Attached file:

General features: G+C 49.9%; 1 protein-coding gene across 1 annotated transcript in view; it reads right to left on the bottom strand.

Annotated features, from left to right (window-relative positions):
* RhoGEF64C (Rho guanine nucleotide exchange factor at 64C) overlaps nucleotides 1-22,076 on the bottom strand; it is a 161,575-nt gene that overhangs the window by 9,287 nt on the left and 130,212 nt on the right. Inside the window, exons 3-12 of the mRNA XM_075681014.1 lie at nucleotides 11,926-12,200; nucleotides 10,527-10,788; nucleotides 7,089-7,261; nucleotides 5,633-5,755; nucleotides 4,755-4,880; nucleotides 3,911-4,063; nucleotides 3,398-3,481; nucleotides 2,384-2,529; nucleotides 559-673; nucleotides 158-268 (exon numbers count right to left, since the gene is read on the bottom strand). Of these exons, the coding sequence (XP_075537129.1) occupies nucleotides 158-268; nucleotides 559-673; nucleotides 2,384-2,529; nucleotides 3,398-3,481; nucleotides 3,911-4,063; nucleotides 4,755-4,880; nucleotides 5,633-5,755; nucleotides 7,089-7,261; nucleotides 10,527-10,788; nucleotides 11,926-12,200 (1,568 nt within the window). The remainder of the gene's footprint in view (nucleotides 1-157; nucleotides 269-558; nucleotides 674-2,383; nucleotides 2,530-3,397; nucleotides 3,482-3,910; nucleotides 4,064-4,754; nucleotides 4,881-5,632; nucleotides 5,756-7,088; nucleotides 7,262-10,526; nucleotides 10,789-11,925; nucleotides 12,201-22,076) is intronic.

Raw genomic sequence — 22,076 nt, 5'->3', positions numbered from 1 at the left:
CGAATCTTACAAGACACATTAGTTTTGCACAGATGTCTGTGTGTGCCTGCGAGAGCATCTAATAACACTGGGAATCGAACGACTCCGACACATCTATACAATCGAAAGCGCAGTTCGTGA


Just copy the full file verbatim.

General features: G+C 49.9%; 1 protein-coding gene across 1 annotated transcript in view; it reads right to left on the bottom strand.

Annotated features, from left to right (window-relative positions):
* RhoGEF64C (Rho guanine nucleotide exchange factor at 64C) overlaps nucleotides 1-22,076 on the bottom strand; it is a 161,575-nt gene that overhangs the window by 9,287 nt on the left and 130,212 nt on the right. Inside the window, exons 3-12 of the mRNA XM_075681014.1 lie at nucleotides 11,926-12,200; nucleotides 10,527-10,788; nucleotides 7,089-7,261; nucleotides 5,633-5,755; nucleotides 4,755-4,880; nucleotides 3,911-4,063; nucleotides 3,398-3,481; nucleotides 2,384-2,529; nucleotides 559-673; nucleotides 158-268 (exon numbers count right to left, since the gene is read on the bottom strand). Of these exons, the coding sequence (XP_075537129.1) occupies nucleotides 158-268; nucleotides 559-673; nucleotides 2,384-2,529; nucleotides 3,398-3,481; nucleotides 3,911-4,063; nucleotides 4,755-4,880; nucleotides 5,633-5,755; nucleotides 7,089-7,261; nucleotides 10,527-10,788; nucleotides 11,926-12,200 (1,568 nt within the window). The remainder of the gene's footprint in view (nucleotides 1-157; nucleotides 269-558; nucleotides 674-2,383; nucleotides 2,530-3,397; nucleotides 3,482-3,910; nucleotides 4,064-4,754; nucleotides 4,881-5,632; nucleotides 5,756-7,088; nucleotides 7,262-10,526; nucleotides 10,789-11,925; nucleotides 12,201-22,076) is intronic.

Raw genomic sequence — 22,076 nt, 5'->3', positions numbered from 1 at the left:
CGAATCTTACAAGACACATTAGTTTTGCACAGATGTCTGTGTGTGCCTGCGAGAGCATCTAATAACACTGGGAATCGAACGACTCCGACACATCTATACAATCGAAAGCGCAGTTCGTGA